The Healing Power of Volunteer Work
“Everybody can be great. Because anybody can serve. You don’t have to have a college degree to serve. You don’t have to make your subject and your verb agree to serve…. You don’t have to know the second theory of thermodynamics in physics to serve. You only need a heart full of grace. A soul generated by love.” – Martin Luther King, Jr.
We all know what volunteer work is, right? The simple act of performing work without receiving payment. People do it for all kind of reasons; to gain experience and advance their careers, to get a shoe-in for a particular job they want, to meet their Centrelink requirements or to support a cause of organisation they believe in. But the reason most people volunteer is to help other people, we call this act of giving altruism and it’s one of the cornerstones of the community services industry. But one factor that’s often ignored is the positive effect that volunteering can have on the psyche and soul of the volunteer. We ignore it because it seems to be at odds with altruism. To volunteer for our own benefit seems selfish, after all aren’t we doing this to help others? Isn’t that the whole point? But in this blog post I’d like to challenge that.
We spend billions of dollars every year on mental health services in an effort to care for Australians who experience challenges with their mental health. We are constantly looking for new ways to help people; tools, strategies and treatments to combat the effects of mental distress on the population. Why can’t we look at volunteering the same way; as a strategy to support people who experience mental health issues? I can tell you first hand... it works.
Volunteering has a powerful impact on the life of the volunteer. Studies show that volunteering makes people better citizens, reduces the incidence of antisocial behaviour, promotes positive health outcomes and helps us to achieve more in our chosen careers. But for me, the most important outcome is on our mental health. Volunteering gives people purpose, we all need to feel useful and we all need to feel like we're part of our community.
When we struggle with our mental health we often become the focal point of the people around us. This can be great because when we are struggling we need their support. If we’re lucky enough to have people around us who care for us, then their care and attention is often one of the foundations of our recovery. But sometimes this can lead to a self-focus which can become quite unhelpful. There needs to be a balance; when we're unwell, people support us, when we're well enough, we need to support others in return. Otherwise we become a bit like a sponge and over time life can lose all meaning.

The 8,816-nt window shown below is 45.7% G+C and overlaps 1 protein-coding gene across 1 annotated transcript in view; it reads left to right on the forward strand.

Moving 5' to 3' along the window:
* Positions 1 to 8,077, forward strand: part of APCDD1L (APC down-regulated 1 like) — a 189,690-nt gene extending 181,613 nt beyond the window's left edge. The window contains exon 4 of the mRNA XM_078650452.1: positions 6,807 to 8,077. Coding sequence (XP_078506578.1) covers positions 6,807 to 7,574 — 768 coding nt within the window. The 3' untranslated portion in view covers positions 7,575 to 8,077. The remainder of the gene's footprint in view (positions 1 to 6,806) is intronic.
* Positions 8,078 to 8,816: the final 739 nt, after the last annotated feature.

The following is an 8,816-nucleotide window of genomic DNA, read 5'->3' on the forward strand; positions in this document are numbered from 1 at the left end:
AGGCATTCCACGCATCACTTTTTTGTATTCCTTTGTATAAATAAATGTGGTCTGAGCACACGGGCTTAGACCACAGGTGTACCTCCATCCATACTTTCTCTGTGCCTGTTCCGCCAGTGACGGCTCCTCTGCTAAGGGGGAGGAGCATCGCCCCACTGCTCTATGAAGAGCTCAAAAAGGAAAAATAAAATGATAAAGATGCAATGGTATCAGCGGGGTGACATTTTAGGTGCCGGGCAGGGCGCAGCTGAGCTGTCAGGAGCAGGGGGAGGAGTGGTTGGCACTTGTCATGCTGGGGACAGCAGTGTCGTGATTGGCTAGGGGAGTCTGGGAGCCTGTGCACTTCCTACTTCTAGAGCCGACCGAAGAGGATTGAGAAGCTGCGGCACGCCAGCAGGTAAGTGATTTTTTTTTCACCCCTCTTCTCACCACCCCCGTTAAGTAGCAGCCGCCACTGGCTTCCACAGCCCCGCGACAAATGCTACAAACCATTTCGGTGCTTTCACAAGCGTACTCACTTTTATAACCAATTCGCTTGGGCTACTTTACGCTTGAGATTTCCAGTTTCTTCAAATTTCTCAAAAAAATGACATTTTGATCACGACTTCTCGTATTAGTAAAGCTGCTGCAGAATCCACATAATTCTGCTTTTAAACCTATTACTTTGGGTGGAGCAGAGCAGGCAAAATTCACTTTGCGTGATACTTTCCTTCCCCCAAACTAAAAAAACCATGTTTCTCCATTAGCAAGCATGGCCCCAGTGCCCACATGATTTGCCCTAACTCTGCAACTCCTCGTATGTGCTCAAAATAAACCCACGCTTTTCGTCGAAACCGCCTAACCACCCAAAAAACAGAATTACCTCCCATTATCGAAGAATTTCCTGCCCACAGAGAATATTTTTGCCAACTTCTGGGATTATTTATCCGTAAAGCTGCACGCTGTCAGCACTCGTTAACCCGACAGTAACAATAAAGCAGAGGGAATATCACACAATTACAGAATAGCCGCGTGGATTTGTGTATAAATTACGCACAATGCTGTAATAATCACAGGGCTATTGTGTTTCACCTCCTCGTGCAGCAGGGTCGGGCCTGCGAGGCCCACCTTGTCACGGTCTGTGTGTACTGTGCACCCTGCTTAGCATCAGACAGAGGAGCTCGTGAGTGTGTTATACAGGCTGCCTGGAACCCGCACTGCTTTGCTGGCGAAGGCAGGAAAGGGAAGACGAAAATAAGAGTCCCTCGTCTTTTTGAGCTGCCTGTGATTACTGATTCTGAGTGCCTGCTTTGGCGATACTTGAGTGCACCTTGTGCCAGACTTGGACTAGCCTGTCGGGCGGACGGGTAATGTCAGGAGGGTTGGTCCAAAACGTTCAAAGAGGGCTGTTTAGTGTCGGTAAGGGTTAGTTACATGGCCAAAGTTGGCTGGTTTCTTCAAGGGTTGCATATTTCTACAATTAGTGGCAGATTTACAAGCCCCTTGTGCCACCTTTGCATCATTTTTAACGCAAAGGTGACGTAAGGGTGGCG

At the end of the day it’s about social connection. Mental wellbeing and social connection are intrinsically linked and most people judge their life’s worth by the impact they have on the world and the people around them. Everyone wants to leave their mark and they want it to be a positive one. But for those of us who’ve had a life-long battle with mental health issues, we can reach a point where we look back and think, “What have I done with my life? What was it all for? Will anyone remember me when I’m gone?” This can be a startling, and potentially devastating realisation to come to for some people. I know that it was for me.
I realised a long time ago that the key to my mental health and wellbeing was through channelling my attention into the realm of community work and social responsibility. Sometimes it feels like a herculean task, but for the first time in my life I can say that I am truly happy. I never thought that I would be able to say that. But it doesn’t need to be an all or nothing decision and it’s not about being a “bleeding heart”. We can all incorporate altruism into our lives and enhance our mental health. It could be as simple as visiting your grandmother in the nursing home and making her day a little brighter, or you could choose to work one day a month in a Salvos shop, or you could volunteer every week at the RSPCA. It can be as big or small as you want. The point is to make a difference in the lives of your fellow man... or woman... or kitten (if that’s you thing).
If you’re interested in learning more about volunteering, why not check out Volunteering QLD’s website? They have lots of ideas, information and opportunities for everyday people to discover new ways that they can give back to their community and get involved! We're always looking for volunteers at BIG as well. To help prepare and cook our BBQs, clean the centre, help out with the art groups or just sit and talk with the other members. Come and have a chat with Margo or Sam if you're interested. I’ve also included some links to my favourite volunteer organisations below.
1. THE EFFECTS OF VOLUNTEERING ON THE VOLUNTEER
– by John Wilson and Marc Musick
2. DOING GOOD IS GOOD FOR YOU
– by United Health Group
3. VOLUNTEERING AND IT'S SUPRISING BENEFITS
– by Jeanne Segal, Ph.D. and Lawrence Robinson